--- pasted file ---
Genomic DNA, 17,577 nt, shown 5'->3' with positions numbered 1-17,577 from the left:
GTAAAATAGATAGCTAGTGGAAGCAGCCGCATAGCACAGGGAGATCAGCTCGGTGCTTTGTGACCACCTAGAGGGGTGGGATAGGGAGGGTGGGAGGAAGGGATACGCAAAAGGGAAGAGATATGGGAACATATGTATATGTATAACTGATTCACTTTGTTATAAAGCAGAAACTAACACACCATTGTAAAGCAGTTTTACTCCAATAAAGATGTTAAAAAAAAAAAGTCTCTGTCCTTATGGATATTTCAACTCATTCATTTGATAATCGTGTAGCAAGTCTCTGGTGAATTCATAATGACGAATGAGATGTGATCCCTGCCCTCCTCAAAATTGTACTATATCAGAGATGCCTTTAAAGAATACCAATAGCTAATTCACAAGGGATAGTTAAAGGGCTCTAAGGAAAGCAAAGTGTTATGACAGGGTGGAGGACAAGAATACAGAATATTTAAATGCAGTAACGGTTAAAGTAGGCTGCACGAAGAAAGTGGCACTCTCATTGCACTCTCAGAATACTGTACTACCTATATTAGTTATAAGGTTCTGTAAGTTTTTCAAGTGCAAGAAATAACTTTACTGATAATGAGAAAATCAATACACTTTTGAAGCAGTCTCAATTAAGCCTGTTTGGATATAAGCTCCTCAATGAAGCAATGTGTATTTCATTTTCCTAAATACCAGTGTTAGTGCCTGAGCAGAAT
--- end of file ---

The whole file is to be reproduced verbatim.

Genomic DNA, 17,577 nt, shown 5'->3' with positions numbered 1-17,577 from the left:
GTAAAATAGATAGCTAGTGGAAGCAGCCGCATAGCACAGGGAGATCAGCTCGGTGCTTTGTGACCACCTAGAGGGGTGGGATAGGGAGGGTGGGAGGAAGGGATACGCAAAAGGGAAGAGATATGGGAACATATGTATATGTATAACTGATTCACTTTGTTATAAAGCAGAAACTAACACACCATTGTAAAGCAGTTTTACTCCAATAAAGATGTTAAAAAAAAAAAGTCTCTGTCCTTATGGATATTTCAACTCATTCATTTGATAATCGTGTAGCAAGTCTCTGGTGAATTCATAATGACGAATGAGATGTGATCCCTGCCCTCCTCAAAATTGTACTATATCAGAGATGCCTTTAAAGAATACCAATAGCTAATTCACAAGGGATAGTTAAAGGGCTCTAAGGAAAGCAAAGTGTTATGACAGGGTGGAGGACAAGAATACAGAATATTTAAATGCAGTAACGGTTAAAGTAGGCTGCACGAAGAAAGTGGCACTCTCATTGCACTCTCAGAATACTGTACTACCTATATTAGTTATAAGGTTCTGTAAGTTTTTCAAGTGCAAGAAATAACTTTACTGATAATGAGAAAATCAATACACTTTTGAAGCAGTCTCAATTAAGCCTGTTTGGATATAAGCTCCTCAATGAAGCAATGTGTATTTCATTTTCCTAAATACCAGTGTTAGTGCCTGAGCAGAAT